then 3rd with 5th to get the 6th column; XOR of 6th with 4th gives the final value. Decryption is the same, We consider the values from the decryption part, we again take column

by column and compute MixCols but the for decryption, we use the inverse solution a^-1(x)={0b}x^3 + {0d}x^2 + {09}x + {0e}. The Decryption matrix coefficients are {0B,0D,09,0E}. These values are given in AN1:AQ4 of the “data” sheet. This is how MixCols values

are computed. For the sake of simplicity, we have expanded

the above operation in this sheet. The actual workings in “AES128″ sheet involves a compound

formula, which you may analyze and understand its implementation of this expanded operation

as given in the ” SampleMixCols ” sheet. The output is the cipher-text for the round

concerned. This cipher-text is XORed with the Round-key for the next round. This concludes

one round of operation. At the end of the tenth round, we don’t do

the MixColumn operation but only the XOR operation with the last round-key and we get our AES

cipher-text. AES Decryption

In decryption, like in DES, the keys would be used in the reverse order. Notice that

Cell Range R53:U96 points to the keys in Key-sheet in the reverse order.

In encryption we began with input state array being XORed with the first four words of the

key schedule. The same thing happens during decryption — except that now we XOR the

ciphertext state array with the last four For decryption, each round consists of the following four steps: 1) Inverse shift rows,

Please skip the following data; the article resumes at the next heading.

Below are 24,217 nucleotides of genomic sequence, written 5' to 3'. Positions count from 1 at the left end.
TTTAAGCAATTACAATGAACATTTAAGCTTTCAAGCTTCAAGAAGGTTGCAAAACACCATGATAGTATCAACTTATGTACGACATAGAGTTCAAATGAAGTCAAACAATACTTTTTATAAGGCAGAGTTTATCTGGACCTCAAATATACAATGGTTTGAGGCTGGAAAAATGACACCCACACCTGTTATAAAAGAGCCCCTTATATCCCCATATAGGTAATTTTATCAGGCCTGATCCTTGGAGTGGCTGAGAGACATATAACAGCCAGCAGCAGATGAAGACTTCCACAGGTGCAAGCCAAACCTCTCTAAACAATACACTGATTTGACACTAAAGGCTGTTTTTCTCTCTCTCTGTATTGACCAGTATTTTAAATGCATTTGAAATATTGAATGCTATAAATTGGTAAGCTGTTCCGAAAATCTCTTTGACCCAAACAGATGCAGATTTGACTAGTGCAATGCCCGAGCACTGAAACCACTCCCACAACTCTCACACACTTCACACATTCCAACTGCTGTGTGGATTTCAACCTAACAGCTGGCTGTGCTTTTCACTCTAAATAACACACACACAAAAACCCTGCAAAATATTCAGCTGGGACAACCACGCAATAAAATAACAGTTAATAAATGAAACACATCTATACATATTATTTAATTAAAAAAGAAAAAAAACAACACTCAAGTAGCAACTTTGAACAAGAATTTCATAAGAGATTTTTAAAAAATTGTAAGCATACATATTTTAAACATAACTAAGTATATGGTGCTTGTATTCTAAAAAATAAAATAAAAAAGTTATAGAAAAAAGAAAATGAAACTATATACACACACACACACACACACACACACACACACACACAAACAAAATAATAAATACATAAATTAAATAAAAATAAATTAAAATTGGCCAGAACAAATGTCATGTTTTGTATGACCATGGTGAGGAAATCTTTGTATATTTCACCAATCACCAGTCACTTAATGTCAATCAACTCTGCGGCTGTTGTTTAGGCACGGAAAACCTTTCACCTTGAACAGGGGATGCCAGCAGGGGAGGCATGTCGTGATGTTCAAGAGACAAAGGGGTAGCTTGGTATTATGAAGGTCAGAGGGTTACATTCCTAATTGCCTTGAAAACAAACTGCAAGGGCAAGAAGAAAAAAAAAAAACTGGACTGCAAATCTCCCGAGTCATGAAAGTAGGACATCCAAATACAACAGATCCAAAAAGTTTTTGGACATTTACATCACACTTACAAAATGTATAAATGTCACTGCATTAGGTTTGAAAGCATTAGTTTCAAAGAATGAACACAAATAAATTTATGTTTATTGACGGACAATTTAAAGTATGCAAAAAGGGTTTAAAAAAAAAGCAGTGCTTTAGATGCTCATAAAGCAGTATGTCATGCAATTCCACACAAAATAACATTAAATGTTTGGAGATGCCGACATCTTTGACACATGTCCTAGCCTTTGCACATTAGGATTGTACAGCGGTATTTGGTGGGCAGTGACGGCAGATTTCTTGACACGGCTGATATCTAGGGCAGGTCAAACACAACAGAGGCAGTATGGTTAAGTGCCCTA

2) Inverse substitute bytes, 3) Add round key, and 4) Inverse mix columns. Note the

differences between the order in which substitution and shifting operations are carried out in

a decryption round vis-a-vis the order in which similar operations are carried out in

an encryption round. The third step consists of XORing the output of the previous two steps

with four words from the key schedule. The fourth step is “Inverse mix column”

operation which is the inverse of what has already been explained in Encryption.

Please note that the SubBytes() and ShiftRows() commute; which means the order of the operation

does not matter. Either you can shift and substitute or vice versa. You get the same

result. This is true for inverse operation too. This is because the “Sub” and “Shift”

order does not matter. You may experiment with the Excel sheet by shifting these two

operations. We have carried the ciphertext and the decrypted

plaintext to the “summary” sheet under cell range T3:AI3 & T4:AI4 respectively. If you wish to decrypt your own ciphertext, then enter it in cell range B5:Q5 (the encryption

key should also be entered, if it is different), set the toggle cell value to 1, then you will

get the plaintext in cell range T4:AI4. You may now experiment with various key & plaintext

to get a firm grip on the AES128 Bit Encryption/Decryption Algorithm.

Thank you! We will meet again in another session on “AES192 Bit Encryption/Decryption Algorithm”.

Bye until then!